Rodeos, barrel racing, show jumping? What do you choose? How do you choose? Well, you have come to the right place, because we will be breaking down the differences between the two main parent disciplines, Western and English, and how you can afford them competitively thanks to equestrian scholarships.
Western riding—the world of the glorious American cowboys found in movies about the Wild West. Well, coming back to the real world, an obvious difference between Western and English is the tack, the saddle being by far the most noticeable variation (as it is heavier and also has a horn). Although the saddle is heavy, it is quite comfortable and secure, which is why it is also commonly used in trail riding ranches for novices who want to experience riding the horse with minimum experience. However, Western riding can also get quite advanced.
Among some of the disciplines is roping. Roping is an event during which the rider tries to lasso a calf’s neck from the horse’s back. The event is timed, and the fastest rider wins. There is also reining, which is known as the Western form of dressage (more on that term later). The cowboy (or cowgirl) rides through patterns that include challenging tasks, such as turns, spins, and stops. In ranch riding, the horse is judged on its ability to work at a forward, working speed while performing required and optional maneuvers. The ranch riding horse should simulate a horse riding outside the confines of an arena and reflect the versatility, attitude, and movement of a working horse.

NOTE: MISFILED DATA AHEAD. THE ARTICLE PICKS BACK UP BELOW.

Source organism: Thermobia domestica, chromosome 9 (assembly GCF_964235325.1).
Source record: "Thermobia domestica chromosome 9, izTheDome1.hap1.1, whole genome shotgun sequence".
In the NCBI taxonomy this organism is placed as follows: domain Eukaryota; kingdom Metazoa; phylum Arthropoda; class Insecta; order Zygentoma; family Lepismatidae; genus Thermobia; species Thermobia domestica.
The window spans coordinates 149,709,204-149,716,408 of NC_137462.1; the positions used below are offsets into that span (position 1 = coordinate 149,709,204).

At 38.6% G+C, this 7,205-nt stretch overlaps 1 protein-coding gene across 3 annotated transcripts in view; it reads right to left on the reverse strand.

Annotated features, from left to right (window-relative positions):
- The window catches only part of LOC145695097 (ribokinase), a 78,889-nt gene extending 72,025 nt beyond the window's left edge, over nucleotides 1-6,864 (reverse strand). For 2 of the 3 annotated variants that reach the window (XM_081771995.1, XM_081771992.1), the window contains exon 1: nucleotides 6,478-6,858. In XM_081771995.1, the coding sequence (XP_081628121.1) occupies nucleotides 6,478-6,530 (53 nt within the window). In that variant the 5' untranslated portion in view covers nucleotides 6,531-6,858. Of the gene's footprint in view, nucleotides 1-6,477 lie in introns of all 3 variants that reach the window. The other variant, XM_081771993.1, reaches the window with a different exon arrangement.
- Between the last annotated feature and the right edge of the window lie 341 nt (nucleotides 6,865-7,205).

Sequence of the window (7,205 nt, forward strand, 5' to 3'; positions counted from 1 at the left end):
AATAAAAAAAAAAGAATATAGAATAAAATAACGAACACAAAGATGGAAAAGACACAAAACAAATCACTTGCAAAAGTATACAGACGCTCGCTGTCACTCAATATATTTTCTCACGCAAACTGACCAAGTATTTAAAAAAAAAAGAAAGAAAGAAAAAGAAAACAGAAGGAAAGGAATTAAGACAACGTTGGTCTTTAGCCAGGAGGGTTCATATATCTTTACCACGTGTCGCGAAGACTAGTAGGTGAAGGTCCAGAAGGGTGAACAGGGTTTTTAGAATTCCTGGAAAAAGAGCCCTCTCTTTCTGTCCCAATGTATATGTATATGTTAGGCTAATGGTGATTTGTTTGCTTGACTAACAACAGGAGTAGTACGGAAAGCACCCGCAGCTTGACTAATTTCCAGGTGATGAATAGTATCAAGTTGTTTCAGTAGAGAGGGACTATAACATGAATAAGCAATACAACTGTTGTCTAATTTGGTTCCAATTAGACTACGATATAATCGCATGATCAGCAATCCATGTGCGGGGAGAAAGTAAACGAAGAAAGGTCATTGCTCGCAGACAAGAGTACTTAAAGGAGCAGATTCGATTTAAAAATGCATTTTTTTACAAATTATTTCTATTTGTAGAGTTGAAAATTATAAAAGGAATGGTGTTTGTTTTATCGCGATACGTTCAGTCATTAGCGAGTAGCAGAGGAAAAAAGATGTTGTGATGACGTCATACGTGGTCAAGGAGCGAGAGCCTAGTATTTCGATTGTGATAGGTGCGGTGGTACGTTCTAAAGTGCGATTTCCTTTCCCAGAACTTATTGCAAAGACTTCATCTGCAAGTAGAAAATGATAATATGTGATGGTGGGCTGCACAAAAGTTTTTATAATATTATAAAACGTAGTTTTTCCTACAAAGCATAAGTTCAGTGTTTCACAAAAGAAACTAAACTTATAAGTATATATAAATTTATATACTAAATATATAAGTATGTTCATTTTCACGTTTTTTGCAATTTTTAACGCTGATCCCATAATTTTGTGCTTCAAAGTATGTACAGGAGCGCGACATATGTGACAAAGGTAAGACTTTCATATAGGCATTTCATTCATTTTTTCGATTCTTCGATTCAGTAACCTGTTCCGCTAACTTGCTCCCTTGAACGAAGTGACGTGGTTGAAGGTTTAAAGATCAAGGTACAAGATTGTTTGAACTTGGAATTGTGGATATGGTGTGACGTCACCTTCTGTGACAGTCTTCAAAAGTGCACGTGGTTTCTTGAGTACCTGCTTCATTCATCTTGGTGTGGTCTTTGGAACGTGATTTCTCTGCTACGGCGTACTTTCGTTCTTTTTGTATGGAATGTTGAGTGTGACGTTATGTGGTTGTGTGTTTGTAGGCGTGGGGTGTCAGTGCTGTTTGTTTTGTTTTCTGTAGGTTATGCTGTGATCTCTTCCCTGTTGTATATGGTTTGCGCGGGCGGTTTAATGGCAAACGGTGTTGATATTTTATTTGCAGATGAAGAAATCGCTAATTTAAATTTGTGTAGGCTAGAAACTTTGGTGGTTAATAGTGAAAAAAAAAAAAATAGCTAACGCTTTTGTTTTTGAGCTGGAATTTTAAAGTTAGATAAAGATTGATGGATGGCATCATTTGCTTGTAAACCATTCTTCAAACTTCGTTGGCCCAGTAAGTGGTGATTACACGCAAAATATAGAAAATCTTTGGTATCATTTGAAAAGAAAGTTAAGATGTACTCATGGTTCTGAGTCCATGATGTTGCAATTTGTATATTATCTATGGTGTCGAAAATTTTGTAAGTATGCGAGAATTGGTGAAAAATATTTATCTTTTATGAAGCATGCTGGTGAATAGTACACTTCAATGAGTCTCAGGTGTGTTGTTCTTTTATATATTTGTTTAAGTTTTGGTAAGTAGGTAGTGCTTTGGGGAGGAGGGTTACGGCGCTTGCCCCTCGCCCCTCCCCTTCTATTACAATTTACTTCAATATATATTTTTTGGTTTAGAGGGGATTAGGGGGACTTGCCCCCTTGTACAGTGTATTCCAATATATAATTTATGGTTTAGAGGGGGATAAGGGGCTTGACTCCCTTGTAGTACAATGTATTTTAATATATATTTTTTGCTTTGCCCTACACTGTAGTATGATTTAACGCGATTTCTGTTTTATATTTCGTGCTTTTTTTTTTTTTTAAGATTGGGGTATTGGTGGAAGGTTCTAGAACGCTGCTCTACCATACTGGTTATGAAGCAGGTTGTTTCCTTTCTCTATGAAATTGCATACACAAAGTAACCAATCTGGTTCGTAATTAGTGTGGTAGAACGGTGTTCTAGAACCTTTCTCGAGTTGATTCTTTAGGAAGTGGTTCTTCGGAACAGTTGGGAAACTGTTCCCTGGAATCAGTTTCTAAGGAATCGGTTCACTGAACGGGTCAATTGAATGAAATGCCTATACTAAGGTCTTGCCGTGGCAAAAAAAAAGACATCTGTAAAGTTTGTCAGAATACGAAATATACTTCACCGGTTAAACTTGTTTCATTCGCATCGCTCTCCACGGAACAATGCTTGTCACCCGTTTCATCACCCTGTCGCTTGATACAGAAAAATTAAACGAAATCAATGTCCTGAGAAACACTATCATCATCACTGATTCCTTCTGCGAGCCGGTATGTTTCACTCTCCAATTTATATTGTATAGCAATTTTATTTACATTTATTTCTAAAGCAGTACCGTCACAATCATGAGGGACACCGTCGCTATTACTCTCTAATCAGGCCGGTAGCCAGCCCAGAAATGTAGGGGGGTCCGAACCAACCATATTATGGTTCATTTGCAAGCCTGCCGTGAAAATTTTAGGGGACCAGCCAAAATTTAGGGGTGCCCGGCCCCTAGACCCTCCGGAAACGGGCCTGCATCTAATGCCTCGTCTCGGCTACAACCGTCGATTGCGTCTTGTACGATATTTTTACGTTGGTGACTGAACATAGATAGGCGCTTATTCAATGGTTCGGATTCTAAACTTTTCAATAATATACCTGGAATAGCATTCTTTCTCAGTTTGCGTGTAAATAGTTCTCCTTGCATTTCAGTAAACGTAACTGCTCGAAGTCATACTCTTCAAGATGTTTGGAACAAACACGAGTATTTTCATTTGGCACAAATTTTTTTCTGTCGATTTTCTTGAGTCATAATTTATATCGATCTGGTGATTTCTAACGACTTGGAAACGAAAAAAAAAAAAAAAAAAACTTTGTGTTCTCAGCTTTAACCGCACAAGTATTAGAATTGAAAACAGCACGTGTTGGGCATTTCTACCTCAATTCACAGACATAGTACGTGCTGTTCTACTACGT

Western styles also include barrel racing, an event during which riders go around barrels in a clover pattern as quickly as possible. For those looking for something a bit more 'quiet,’ there is the discipline of Western pleasure, where the goal is to make the horse look as easy and light as possible to ride. Arkansas is the place to go if you want to see some of the Western disciplines in action. A classic style in the state, it is home to several events, such as Rodeo of the Ozarks and even Western Round-Up Dance, with live music and dancing.
Aside from the obvious difference from Western riding (seen in a closer contact saddle), English riding contains a discipline that is considered to be the mother of many riding styles: dressage. Equated to ballet on horseback, the test in dressage is to see if the combination can find harmony with each other. In this discipline, horses perform basic movements, such as transitions, and more advanced movements that require a high degree of collection (the transfer of the center of gravity to the hind legs underneath the horse), such as the piaffe. It is scored based on the way the horse performs the movement.